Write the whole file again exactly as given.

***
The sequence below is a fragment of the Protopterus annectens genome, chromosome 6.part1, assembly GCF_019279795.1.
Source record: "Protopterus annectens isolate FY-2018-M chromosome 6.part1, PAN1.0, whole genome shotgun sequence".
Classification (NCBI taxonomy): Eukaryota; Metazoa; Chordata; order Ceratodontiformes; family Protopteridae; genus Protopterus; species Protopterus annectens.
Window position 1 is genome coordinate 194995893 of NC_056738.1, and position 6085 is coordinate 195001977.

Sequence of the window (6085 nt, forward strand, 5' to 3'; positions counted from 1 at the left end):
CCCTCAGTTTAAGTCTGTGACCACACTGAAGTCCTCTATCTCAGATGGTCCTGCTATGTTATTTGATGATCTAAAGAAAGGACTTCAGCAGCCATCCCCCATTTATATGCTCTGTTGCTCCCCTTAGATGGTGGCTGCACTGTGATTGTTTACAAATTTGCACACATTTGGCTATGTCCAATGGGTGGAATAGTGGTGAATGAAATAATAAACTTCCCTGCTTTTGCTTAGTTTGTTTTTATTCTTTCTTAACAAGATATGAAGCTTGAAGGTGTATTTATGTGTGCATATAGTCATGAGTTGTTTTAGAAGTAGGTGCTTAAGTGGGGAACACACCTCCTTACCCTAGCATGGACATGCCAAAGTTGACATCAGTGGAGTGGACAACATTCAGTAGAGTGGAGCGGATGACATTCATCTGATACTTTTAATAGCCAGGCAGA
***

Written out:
The sequence below is a fragment of the Protopterus annectens genome, chromosome 6.part1, assembly GCF_019279795.1.
Source record: "Protopterus annectens isolate FY-2018-M chromosome 6.part1, PAN1.0, whole genome shotgun sequence".
Classification (NCBI taxonomy): Eukaryota; Metazoa; Chordata; order Ceratodontiformes; family Protopteridae; genus Protopterus; species Protopterus annectens.
Window position 1 is genome coordinate 194995893 of NC_056738.1, and position 6085 is coordinate 195001977.

Sequence of the window (6085 nt, forward strand, 5' to 3'; positions counted from 1 at the left end):
CCCTCAGTTTAAGTCTGTGACCACACTGAAGTCCTCTATCTCAGATGGTCCTGCTATGTTATTTGATGATCTAAAGAAAGGACTTCAGCAGCCATCCCCCATTTATATGCTCTGTTGCTCCCCTTAGATGGTGGCTGCACTGTGATTGTTTACAAATTTGCACACATTTGGCTATGTCCAATGGGTGGAATAGTGGTGAATGAAATAATAAACTTCCCTGCTTTTGCTTAGTTTGTTTTTATTCTTTCTTAACAAGATATGAAGCTTGAAGGTGTATTTATGTGTGCATATAGTCATGAGTTGTTTTAGAAGTAGGTGCTTAAGTGGGGAACACACCTCCTTACCCTAGCATGGACATGCCAAAGTTGACATCAGTGGAGTGGACAACATTCAGTAGAGTGGAGCGGATGACATTCATCTGATACTTTTAATAGCCAGGCAGA